Fast laptop IDE drives?

Fast laptop IDE drives?

Post by wm_wals » Mon, 02 Apr 2007 02:08:35


Hi!


Believe it or not, 7200 RPM laptop drives exist.


There is a Hitachi Travelstar drive that I've found to be a pretty
good performer. It is a 5400 RPM drive. I think the model # is 5K160.
You can get it in capacities from 60~160GB in serial or parallel ATA
versions. I have a 60GB model in an Other World Computing USB/Firewire
self powered external box.

The Western Digital Scorpio 2.5" drives also seem to be quite nice. I
have a 120GB one that I put into the 2nd hard drive tray for my
Latitude D800. It is quiet and fast. I use it for backups.

William
 
 
 

Fast laptop IDE drives?

Post by Uli Lin » Mon, 02 Apr 2007 02:40:53

Louis Ohland schrieb:

Have you checked if BIOS is capable handling drives greater than 30 GByte?

My ThinkPad 390E isn't capable, my 770Z is.
In doubt, you'll want a drive that can be clipped down by a jumper

--
Uli

 
 
 

Fast laptop IDE drives?

Post by Louis Ohla » Mon, 02 Apr 2007 03:08:00


What is the fastest RPM for laptop IDE? 5400?

Which drive?
 
 
 

Fast laptop IDE drives?

Post by Louis Ohla » Mon, 02 Apr 2007 03:34:36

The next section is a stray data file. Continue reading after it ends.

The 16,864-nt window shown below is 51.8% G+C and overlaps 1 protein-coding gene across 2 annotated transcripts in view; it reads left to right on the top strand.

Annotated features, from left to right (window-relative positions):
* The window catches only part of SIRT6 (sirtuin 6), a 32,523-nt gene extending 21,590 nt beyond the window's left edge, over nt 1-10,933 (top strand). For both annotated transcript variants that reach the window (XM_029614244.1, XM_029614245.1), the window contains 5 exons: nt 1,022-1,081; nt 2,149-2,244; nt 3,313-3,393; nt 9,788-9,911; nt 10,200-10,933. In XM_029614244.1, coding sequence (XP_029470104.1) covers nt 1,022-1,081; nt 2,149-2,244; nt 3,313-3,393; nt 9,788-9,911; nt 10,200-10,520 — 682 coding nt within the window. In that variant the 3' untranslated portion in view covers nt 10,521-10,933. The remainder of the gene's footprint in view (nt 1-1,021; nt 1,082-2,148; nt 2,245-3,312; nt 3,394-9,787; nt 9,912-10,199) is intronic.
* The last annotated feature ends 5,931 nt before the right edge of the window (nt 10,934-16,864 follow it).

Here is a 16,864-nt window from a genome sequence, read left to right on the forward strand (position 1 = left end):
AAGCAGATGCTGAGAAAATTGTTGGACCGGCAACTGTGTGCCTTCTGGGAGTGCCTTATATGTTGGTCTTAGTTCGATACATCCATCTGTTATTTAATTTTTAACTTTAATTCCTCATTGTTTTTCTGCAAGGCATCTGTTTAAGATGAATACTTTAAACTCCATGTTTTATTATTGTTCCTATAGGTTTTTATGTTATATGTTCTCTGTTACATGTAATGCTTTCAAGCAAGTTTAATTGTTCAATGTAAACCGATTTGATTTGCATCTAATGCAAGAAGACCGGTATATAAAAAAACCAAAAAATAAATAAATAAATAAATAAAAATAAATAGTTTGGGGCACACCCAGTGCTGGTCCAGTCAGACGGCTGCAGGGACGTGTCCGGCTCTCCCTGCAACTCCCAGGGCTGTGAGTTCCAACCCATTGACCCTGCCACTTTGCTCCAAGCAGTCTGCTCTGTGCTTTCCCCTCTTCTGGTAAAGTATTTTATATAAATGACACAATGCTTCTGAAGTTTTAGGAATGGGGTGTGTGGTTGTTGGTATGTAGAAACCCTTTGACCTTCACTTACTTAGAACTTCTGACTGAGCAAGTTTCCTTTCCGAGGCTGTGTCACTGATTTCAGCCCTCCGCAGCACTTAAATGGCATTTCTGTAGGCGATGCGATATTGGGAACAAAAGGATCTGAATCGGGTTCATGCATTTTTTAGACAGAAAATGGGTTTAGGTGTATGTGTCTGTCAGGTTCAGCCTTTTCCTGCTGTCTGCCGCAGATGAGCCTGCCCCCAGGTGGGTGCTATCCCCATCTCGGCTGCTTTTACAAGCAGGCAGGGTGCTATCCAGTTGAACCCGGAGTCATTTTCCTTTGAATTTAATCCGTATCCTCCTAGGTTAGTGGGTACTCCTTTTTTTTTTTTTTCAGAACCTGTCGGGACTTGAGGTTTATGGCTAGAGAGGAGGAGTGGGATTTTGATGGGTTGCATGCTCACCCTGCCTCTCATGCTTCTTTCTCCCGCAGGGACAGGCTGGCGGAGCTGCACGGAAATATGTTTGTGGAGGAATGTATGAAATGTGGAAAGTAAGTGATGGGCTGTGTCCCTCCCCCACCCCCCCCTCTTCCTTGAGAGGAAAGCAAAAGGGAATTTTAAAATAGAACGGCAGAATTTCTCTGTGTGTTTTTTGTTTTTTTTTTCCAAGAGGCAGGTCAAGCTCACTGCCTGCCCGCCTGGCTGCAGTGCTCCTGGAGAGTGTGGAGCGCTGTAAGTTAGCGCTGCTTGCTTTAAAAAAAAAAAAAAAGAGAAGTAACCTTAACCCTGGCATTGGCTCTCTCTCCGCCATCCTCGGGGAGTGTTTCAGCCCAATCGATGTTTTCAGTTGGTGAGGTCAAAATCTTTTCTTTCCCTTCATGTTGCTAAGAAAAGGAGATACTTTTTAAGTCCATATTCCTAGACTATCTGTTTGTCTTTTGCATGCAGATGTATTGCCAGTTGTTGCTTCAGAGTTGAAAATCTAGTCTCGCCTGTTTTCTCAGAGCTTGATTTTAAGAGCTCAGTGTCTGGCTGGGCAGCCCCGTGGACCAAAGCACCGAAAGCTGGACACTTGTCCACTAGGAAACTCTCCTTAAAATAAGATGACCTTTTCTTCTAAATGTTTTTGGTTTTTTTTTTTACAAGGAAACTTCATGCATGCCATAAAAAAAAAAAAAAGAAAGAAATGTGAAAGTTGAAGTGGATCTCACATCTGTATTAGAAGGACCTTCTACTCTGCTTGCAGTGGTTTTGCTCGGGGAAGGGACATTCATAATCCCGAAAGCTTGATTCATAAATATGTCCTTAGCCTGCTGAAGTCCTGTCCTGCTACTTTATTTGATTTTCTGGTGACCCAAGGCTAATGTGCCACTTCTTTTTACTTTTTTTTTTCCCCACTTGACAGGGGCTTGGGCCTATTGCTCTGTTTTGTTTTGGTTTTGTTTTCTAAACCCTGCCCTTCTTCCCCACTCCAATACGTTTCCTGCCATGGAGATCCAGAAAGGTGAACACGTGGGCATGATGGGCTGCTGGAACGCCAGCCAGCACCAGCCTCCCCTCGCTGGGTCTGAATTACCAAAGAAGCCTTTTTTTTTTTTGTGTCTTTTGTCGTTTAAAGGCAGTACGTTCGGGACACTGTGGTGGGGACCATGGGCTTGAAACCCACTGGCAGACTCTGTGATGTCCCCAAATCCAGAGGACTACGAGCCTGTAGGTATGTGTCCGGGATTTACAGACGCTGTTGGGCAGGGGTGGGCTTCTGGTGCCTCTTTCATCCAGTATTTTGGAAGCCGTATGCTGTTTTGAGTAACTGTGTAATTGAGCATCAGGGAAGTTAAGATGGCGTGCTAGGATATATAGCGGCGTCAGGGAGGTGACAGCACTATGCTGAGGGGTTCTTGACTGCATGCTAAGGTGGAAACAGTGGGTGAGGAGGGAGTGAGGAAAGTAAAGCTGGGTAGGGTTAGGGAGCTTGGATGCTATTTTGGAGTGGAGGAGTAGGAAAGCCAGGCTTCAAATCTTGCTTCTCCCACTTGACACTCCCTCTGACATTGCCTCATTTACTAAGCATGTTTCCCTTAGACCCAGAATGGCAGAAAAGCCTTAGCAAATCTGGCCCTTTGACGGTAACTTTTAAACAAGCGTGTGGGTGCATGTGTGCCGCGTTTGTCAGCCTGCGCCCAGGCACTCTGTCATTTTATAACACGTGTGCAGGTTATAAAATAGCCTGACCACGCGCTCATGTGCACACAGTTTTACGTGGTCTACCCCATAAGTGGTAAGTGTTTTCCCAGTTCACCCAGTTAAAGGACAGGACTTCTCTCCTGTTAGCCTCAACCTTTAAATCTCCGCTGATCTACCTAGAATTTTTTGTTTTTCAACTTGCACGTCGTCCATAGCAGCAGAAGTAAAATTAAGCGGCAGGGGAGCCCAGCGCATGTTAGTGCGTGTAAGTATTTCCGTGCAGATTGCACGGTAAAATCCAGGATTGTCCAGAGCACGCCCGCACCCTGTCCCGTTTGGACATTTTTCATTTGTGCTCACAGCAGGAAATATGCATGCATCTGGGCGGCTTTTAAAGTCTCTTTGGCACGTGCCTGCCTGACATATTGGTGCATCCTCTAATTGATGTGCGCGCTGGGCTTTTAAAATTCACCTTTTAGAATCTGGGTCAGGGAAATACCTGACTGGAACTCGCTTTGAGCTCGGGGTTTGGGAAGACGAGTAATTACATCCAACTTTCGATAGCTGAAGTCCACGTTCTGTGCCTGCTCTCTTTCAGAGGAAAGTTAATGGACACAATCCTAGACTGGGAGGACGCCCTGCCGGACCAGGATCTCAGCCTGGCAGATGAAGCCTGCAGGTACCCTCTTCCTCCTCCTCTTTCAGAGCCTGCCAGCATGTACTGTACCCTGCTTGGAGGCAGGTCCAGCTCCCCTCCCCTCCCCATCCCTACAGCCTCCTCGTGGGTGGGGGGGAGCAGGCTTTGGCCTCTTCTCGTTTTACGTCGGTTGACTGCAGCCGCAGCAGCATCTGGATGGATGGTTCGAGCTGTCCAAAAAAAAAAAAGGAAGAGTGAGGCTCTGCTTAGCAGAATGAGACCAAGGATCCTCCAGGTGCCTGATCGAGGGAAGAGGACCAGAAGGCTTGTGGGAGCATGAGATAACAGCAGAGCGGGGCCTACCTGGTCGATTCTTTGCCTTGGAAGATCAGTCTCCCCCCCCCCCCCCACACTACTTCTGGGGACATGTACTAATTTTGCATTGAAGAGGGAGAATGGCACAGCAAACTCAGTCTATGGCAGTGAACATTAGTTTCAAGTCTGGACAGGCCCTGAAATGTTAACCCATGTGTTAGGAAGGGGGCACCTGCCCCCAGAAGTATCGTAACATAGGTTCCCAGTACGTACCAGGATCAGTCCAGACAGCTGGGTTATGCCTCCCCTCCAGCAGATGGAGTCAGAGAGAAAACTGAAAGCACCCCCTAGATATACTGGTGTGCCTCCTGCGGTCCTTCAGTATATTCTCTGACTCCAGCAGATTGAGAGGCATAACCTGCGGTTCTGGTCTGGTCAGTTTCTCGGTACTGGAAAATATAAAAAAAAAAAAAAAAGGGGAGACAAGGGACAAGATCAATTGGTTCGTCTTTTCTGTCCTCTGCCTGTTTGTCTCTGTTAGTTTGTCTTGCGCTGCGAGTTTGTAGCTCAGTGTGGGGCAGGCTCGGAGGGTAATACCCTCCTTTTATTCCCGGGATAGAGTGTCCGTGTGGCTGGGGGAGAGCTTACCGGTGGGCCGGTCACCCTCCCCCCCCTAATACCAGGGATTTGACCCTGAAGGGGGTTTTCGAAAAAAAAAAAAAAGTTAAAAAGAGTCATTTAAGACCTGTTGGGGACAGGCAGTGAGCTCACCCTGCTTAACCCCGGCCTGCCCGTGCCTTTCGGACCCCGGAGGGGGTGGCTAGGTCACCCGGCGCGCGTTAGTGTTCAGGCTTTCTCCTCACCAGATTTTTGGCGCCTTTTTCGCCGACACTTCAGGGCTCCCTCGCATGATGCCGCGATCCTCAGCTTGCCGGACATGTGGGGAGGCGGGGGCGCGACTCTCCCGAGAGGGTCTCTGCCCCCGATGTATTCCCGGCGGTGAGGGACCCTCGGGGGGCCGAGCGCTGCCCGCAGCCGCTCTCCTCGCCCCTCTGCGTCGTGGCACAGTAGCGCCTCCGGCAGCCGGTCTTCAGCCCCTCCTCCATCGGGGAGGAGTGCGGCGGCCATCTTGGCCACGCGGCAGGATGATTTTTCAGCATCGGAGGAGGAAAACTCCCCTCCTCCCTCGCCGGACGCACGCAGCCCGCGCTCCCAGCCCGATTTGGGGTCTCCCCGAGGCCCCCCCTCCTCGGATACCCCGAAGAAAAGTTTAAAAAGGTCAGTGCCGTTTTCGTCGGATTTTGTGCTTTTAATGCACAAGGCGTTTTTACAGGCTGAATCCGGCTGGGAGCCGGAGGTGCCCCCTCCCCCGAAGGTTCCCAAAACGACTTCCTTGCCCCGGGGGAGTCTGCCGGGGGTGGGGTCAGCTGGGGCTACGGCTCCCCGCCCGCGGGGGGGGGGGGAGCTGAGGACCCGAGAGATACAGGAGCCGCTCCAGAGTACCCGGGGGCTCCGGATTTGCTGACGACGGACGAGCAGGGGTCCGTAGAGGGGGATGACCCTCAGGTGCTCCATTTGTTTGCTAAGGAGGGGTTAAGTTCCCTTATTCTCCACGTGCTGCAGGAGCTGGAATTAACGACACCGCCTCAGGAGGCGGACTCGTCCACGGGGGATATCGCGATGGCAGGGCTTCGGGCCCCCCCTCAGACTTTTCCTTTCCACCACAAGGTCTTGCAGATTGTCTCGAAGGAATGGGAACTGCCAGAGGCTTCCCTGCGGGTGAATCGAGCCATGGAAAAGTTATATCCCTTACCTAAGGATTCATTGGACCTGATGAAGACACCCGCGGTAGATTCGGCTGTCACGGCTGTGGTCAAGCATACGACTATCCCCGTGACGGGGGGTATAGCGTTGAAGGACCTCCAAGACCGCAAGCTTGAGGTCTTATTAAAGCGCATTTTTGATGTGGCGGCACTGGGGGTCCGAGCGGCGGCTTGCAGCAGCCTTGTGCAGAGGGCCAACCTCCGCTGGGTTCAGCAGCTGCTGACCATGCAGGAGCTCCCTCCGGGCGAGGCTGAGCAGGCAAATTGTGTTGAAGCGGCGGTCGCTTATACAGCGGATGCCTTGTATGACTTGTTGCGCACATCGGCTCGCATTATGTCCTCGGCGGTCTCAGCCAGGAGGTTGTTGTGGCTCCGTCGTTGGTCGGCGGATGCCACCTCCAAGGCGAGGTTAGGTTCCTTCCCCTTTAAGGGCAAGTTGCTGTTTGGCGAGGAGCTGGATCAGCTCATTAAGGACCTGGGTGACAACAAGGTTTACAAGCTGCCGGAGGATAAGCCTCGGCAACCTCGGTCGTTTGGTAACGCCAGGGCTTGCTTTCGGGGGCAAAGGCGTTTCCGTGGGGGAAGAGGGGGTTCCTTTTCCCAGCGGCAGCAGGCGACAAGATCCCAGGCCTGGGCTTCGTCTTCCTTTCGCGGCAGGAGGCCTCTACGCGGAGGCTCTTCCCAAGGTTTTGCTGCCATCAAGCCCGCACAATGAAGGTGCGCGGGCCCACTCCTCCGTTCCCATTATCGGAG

The 8364 does Ultra/33. If we can findt those 4 pin cables, I'd like to
stuff a pocket rocket into my 8364, format it with the board IDE
controller, then re-install W98SE. The MD is a 3,600 RPM drive, though
it's much smaller, therefore the head moves less. Still, I think a
laptop drive has much better throughput.

Now how to make it bootable...
 
 
 

Fast laptop IDE drives?

Post by Dan » Mon, 02 Apr 2007 04:24:41


How about a nice Intellistation, instead? 15,000 RPM Ultra320 SCSI?
 
 
 

Fast laptop IDE drives?

Post by Kevin Bowl » Mon, 02 Apr 2007 07:03:15


I have a 7K100 in my T42. No other way to go. Hitachi will probably
refresh the line soon, so you can either get one cheap or a new one with
higher capacity.
 
 
 

Fast laptop IDE drives?

Post by Kevin Bowl » Mon, 02 Apr 2007 07:10:02


Nothing like the whine of a 15k in the morning :-).

Modern SATA drives will give anything but the latest SAS drives a run
for the money. The faster RPM drives will always have better seek, but
the density of Seagate's 7200.10 line make them a clear throughput
winner. If you need large, reliable storage and want to save some money
check them out.